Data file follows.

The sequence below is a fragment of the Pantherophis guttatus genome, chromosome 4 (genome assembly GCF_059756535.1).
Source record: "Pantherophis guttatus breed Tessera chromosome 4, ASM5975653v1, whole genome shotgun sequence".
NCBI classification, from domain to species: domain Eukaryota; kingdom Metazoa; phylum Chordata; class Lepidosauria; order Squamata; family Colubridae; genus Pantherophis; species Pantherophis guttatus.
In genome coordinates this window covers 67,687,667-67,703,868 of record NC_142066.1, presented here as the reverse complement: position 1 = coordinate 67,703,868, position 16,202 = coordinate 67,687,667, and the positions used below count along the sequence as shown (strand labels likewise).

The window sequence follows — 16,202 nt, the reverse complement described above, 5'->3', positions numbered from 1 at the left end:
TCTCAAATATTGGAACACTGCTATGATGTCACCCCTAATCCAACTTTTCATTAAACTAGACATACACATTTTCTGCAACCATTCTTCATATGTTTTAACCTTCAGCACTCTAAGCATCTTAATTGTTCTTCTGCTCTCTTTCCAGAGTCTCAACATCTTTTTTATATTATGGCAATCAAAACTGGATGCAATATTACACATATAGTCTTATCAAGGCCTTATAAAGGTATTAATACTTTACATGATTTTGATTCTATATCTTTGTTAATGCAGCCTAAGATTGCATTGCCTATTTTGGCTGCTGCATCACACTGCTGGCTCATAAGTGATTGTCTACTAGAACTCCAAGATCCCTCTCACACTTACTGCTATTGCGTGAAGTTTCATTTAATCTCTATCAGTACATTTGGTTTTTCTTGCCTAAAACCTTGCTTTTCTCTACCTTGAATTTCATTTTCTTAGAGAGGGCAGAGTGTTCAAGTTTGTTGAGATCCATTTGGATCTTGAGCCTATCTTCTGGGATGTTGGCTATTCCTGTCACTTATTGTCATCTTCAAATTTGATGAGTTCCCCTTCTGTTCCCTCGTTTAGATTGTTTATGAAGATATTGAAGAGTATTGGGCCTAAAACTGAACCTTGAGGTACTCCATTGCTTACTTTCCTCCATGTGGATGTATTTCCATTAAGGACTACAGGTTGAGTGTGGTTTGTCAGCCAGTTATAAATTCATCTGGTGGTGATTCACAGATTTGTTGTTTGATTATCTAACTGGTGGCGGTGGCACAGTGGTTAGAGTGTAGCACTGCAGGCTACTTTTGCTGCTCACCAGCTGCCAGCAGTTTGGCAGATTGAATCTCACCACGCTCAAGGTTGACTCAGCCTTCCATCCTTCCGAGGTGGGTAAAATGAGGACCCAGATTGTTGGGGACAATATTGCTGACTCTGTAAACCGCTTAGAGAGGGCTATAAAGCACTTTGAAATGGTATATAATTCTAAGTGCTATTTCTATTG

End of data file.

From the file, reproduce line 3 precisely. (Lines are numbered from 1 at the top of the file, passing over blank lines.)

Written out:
NCBI classification, from domain to species: domain Eukaryota; kingdom Metazoa; phylum Chordata; class Lepidosauria; order Squamata; family Colubridae; genus Pantherophis; species Pantherophis guttatus.